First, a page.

African Art Reframed: Reflections and Dialogues on Museum Culture, co-authored by J.R. Osborn ’97, was published in June 2020 by the University of Illinois Press. The book contains sociocultural analysis of museum practices, dialogues with curators and artists on three continents, and suggestions for the future of museums
Artists & Scholars
Afterlives of Affect: Science, Religion, and an Edgewalker’s Spirit, by Matthew C. Watson ’03, was published in August by Duke University Press. The experimental ethnography considers the life and work of Linda Schele (1942–1998), artist and Maya hieroglyph expert, as a point of departure for what Watson calls an “excitable anthropology.” The book traces how Schele’s sense of joyous discovery and affective engagement with research led her to traverse and disrupt borders between religion, science, art, life, death, and history.
With an overview of the broader draft resistance movement, Burglar for Peace: Lessons Learned in the Catholic Left’s Resistance to the Vietnam War is an exploration of the sweeping landscape of the American left during the Vietnam War era. The book, written by Ted Glick ’71 and published by PM Press, takes readers on a journey through Glick’s personal evolution from a typical white, middle-class American teenager to an anti-war, nonviolent draft resister.
In March, Academic Press published Exploring Mathematical Modeling in Biology, co-authored by Anne Walter ’73. It is an introductory modeling text designed to fully integrate biology and math students by having them work together. The text supports a course that addresses the topic with case studies, a wet lab, and lab-based projects as well as the mathematics and process of modeling along with the requisite computer coding.
Author Ken Augustine ’68 spent five years as a pilot in the U.S. Air Force after graduating from Grinnell. But 40 years later, almost no one knew much about that eventful segment of his life. His sister, Kay, pointed this out to him recently, prompting Augustine to write Flying the Line, a collection of stories and memoirs from those early days spent flying cargo planes to far-flung corners of the earth.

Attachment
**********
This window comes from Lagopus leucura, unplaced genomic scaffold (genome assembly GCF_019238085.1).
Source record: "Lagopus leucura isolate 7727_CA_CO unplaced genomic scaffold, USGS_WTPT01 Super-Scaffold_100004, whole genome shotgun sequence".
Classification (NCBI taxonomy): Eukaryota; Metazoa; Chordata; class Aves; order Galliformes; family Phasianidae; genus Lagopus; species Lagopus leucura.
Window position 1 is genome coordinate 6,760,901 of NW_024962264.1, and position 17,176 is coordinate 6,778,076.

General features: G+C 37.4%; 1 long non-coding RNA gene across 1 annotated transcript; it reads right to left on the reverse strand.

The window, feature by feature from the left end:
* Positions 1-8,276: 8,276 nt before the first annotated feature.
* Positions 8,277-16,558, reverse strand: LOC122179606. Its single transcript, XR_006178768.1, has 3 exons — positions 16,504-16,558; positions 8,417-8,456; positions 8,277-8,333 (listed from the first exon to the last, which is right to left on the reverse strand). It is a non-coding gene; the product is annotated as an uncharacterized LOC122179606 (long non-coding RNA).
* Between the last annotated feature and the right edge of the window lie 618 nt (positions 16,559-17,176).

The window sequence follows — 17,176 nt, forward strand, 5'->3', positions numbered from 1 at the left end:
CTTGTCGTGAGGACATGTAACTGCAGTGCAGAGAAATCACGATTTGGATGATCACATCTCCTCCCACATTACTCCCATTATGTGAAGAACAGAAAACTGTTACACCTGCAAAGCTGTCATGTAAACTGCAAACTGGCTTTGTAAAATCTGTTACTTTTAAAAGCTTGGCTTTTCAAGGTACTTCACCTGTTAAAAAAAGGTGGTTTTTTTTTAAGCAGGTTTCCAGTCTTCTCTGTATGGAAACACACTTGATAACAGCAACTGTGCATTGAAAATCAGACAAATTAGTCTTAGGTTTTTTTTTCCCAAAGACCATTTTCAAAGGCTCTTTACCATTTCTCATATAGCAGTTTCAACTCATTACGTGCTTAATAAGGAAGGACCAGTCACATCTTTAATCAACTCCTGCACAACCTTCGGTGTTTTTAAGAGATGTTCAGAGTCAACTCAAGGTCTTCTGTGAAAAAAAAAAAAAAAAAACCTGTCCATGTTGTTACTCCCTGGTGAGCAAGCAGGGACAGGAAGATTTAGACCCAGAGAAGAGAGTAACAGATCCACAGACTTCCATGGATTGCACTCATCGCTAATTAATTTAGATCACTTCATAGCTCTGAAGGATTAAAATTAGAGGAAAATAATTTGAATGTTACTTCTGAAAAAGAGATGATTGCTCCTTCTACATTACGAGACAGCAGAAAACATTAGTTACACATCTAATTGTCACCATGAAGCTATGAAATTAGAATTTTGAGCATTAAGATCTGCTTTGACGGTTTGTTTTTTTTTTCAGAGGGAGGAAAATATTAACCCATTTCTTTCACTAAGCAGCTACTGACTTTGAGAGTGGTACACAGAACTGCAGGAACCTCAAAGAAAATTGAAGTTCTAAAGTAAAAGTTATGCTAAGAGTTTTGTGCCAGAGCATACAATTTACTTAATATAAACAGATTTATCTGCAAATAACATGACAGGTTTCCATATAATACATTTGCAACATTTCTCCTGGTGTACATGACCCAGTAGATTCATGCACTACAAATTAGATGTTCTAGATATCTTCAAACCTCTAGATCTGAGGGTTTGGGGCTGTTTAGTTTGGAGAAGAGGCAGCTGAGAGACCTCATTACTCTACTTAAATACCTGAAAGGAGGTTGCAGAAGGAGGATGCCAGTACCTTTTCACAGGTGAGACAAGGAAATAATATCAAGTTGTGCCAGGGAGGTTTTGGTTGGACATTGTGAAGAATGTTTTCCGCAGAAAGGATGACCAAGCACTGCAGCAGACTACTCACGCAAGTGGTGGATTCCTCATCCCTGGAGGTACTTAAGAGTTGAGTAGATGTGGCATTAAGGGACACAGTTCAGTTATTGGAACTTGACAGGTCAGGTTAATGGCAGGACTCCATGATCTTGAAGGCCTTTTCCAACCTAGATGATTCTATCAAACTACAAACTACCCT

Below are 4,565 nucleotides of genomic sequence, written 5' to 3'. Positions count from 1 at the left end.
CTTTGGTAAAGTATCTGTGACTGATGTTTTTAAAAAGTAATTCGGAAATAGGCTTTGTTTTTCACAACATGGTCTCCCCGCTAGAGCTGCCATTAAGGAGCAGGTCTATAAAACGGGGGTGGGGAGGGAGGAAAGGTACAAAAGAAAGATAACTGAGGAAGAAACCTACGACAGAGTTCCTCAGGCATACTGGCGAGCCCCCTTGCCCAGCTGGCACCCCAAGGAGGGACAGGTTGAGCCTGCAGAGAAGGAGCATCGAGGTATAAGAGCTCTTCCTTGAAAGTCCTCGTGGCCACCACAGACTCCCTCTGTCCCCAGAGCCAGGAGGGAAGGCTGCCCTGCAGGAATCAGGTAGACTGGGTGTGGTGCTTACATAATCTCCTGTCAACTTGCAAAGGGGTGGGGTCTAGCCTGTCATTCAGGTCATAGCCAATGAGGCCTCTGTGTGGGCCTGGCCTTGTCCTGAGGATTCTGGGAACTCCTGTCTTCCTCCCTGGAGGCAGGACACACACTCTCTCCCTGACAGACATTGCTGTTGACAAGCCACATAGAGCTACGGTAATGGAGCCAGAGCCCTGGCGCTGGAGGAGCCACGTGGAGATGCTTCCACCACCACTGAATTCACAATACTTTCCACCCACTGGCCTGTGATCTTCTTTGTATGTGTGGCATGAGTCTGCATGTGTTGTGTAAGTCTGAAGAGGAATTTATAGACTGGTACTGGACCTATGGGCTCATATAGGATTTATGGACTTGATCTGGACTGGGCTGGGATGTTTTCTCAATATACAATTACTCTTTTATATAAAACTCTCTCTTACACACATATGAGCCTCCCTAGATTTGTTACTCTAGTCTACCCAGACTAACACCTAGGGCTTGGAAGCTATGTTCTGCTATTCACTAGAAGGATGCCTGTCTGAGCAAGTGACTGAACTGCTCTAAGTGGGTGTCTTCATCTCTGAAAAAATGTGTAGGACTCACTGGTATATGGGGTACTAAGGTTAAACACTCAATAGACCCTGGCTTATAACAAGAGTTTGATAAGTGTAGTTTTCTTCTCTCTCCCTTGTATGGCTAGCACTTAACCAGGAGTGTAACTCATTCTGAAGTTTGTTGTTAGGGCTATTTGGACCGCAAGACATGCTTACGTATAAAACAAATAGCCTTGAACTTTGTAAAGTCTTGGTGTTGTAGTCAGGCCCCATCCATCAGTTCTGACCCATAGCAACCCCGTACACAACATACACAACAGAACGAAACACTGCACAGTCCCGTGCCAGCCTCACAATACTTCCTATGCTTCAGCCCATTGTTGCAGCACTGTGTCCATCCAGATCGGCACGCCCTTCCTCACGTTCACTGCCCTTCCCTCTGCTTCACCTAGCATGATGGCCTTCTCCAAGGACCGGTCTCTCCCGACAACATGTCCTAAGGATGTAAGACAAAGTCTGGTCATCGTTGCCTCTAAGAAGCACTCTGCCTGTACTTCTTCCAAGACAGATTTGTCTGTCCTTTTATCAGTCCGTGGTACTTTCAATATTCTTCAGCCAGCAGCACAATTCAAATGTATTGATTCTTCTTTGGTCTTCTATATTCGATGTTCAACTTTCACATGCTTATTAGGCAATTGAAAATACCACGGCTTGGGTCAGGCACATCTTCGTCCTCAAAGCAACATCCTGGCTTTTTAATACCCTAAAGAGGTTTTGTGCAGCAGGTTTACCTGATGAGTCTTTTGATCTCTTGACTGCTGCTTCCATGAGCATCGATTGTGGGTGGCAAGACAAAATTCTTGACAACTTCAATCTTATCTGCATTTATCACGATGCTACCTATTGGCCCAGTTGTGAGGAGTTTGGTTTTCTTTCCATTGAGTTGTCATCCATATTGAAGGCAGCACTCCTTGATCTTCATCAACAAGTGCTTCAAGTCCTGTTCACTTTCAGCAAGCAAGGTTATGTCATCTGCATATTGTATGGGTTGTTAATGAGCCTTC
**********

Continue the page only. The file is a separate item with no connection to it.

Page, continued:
Finishing Line Press published My Coney Island, a chapbook of poetry by Susan E. Oringel ’73, in 2019. The book tells the story of one family and of the country: the lives and deaths of the parents of a Jewish, second- and third-generation immigrant family beginning in Coney Island
Poetics of Still Life: A Collage, by Robert Vas Dias ’53, to be published in November by Permanent Press in the U.K., is a cross-disciplinary exploration of still life from the earliest times to the present. The book combines 65 still-life color images; commentaries by art historians, critics, curators, and writers; and poems and prose poems by Vas Dias.
Grinnell College Life Trustee Ronald Sandler ’62 recently published Practicing Medicine in the Third World, 1967–2010. In this book, Sandler recounts his experiences practicing medicine with his wife in 14 different countries as well as his time as a Peace Corps physician in Bolivia.
Princely Power in Late Medieval France by Erika Graham-Goering ’10 was published earlier this year by Cambridge University Press. While studies of medieval political authority often privilege royal, male, and exclusive models of power, Graham-Goering reveals how there were multiple coexisting standards of princely action, and it was the navigation of these expectations that was more important to the successful exercise of power than adhering to any single approach.
Ralph Savarese, Grinnell professor of English, released two collections of poems this fall. Republican Fathers, published by Nine Mile Books, is a poetic memoir of growing up among big-time Republican players of the 1970s, 1980s, and 1990s. When This Is Over: Pandemic Poems was published by Ice Cube Press in October, and the poems in this collection evoke images from today’s news headlines — with a touch of whimsy.